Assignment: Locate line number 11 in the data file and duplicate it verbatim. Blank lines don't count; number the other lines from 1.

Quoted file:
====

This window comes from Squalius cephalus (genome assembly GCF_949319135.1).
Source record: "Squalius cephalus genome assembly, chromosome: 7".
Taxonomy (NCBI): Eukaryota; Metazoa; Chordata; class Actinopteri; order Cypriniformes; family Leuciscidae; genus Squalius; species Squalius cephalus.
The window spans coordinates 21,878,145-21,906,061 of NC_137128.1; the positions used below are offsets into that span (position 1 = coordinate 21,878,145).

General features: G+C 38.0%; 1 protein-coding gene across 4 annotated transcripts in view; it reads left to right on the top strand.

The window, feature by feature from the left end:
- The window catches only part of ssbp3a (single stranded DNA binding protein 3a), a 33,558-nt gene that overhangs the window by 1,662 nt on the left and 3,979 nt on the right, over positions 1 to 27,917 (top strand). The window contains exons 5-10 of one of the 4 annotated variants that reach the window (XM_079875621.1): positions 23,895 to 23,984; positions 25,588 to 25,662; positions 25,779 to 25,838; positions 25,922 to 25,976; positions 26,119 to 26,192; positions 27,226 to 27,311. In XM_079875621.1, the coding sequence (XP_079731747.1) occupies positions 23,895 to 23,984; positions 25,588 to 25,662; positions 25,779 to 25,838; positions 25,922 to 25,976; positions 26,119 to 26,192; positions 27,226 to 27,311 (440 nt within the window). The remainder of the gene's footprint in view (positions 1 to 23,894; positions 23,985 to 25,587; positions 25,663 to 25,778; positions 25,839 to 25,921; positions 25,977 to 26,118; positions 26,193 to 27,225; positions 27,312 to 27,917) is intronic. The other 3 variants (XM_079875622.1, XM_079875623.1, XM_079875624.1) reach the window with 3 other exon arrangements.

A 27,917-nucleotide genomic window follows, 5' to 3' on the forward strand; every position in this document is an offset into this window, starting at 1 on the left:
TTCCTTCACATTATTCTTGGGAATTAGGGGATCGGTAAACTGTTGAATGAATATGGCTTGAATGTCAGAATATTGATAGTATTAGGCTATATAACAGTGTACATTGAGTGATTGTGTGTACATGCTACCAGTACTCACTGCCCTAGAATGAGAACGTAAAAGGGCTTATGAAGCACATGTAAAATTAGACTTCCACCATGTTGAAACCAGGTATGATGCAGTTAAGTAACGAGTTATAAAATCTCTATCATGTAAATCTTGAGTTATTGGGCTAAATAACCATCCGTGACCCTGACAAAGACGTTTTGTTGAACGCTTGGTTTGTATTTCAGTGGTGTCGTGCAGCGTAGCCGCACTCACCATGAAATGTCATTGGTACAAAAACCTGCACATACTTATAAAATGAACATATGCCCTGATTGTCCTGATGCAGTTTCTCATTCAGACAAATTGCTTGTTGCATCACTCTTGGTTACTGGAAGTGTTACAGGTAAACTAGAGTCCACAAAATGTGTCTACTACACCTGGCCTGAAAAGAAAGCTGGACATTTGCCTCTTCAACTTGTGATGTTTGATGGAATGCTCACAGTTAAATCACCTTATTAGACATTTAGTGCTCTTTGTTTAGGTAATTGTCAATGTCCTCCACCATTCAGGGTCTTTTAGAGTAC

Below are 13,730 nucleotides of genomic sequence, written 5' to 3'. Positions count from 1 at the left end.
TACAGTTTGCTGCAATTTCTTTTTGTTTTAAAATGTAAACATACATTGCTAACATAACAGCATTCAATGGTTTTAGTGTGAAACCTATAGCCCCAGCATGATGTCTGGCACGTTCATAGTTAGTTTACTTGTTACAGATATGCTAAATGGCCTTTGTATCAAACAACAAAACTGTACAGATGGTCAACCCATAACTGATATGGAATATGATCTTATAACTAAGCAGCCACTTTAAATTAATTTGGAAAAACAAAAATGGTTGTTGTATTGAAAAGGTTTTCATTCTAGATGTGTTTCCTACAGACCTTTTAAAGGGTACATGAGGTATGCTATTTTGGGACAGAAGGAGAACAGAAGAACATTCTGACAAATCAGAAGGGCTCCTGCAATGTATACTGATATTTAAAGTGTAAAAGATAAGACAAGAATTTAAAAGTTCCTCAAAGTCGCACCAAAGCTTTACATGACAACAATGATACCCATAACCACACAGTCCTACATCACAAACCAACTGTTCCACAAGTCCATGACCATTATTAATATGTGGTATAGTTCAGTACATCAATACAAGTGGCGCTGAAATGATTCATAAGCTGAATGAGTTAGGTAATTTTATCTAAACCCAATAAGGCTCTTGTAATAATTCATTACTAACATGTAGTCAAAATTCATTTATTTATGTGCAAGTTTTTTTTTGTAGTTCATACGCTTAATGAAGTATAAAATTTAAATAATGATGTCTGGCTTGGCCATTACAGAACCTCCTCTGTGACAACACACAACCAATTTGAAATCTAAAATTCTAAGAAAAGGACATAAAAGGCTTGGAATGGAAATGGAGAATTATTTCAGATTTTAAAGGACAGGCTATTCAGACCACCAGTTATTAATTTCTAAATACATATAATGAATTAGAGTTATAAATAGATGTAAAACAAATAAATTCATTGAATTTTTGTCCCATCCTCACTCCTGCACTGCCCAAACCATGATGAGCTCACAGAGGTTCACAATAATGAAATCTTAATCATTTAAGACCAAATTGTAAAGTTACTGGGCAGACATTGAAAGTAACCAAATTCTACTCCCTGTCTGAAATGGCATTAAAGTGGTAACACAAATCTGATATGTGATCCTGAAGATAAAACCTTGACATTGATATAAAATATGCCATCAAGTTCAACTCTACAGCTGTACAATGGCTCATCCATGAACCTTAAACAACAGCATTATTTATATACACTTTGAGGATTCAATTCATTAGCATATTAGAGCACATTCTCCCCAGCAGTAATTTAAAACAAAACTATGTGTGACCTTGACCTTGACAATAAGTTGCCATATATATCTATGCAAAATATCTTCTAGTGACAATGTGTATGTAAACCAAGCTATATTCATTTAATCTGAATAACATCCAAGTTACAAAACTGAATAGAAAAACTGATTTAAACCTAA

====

TACAGTTTGCTGCAATTTCTTTTTGTTTTAAAATGTAAACATACATTGCTAACATAACAGCATTCAATGGTTTTAGTGTGAAACCTATAGCCCCAGCATGATGTCTGGCACGTTCATAGTTAGTTTACTTGTTACAGATATGCTAAATGGCCTTTGTATCAAACAACAAAACTGTACAGATGGTCAACCCATAACTGATATGGAATATGATCTTATAACTAAGCAGCCACTTTAAATTAATTTGGAAAAACAAAAATGGTTGTTGTATTGAAAAGGTTTTCATTCTAGATGTGTTTCCTACAGACCTTTTAAAGGGTACATGAGGTATGCTATTTTGGGACAGAAGGAGAACAGAAGAACATTCTGACAAATCAGAAGGGCTCCTGCAATGTATACTGATATTTAAAGTGTAAAAGATAAGACAAGAATTTAAAAGTTCCTCAAAGTCGCACCAAAGCTTTACATGACAACAATGATACCCATAACCACACAGTCCTACATCACAAACCAACTGTTCCACAAGTCCATGACCATTATTAATATGTGGTATAGTTCAGTACATCAATACAAGTGGCGCTGAAATGATTCATAAGCTGAATGAGTTAGGTAATTTTATCTAAACCCAATAAGGCTCTTGTAATAATTCATTACTAACATGTAGTCAAAATTCATTTATTTATGTGCAAGTTTTTTTTTGTAGTTCATACGCTTAATGAAGTATAAAATTTAAATAATGATGTCTGGCTTGGCCATTACAGAACCTCCTCTGTGACAACACACAACCAATTTGAAATCTAAAATTCTAAGAAAAGGACATAAAAGGCTTGGAATGGAAATGGAGAATTATTTCAGATTTTAAAGGACAGGCTATTCAGACCACCAGTTATTAATTTCTAAATACATATAATGAATTAGAGTTATAAATAGATGTAAAACAAATAAATTCATTGAATTTTTGTCCCATCCTCACTCCTGCACTGCCCAAACCATGATGAGCTCACAGAGGTTCACAATAATGAAATCTTAATCATTTAAGACCAAATTGTAAAGTTACTGGGCAGACATTGAAAGTAACCAAATTCTACTCCCTGTCTGAAATGGCATTAAAGTGGTAACACAAATCTGATATGTGATCCTGAAGATAAAACCTTGACATTGATATAAAATATGCCATCAAGTTCAACTCTACAGCTGTACAATGGCTCATCCATGAACCTTAAACAACAGCATTATTTATATACACTTTGAGGATTCAATTCATTAGCATATTAGAGCACATTCTCCCCAGCAGTAATTTAAAACAAAACTATGTGTGACCTTGACCTTGACAATAAGTTGCCATATATATCTATGCAAAATATCTTCTAGTGACAATGTGTATGTAAACCAAGCTATATTCATTTAATCTGAATAACATCCAAGTTACAAAACTGAATAGAAAAACTGATTTAAACCTAA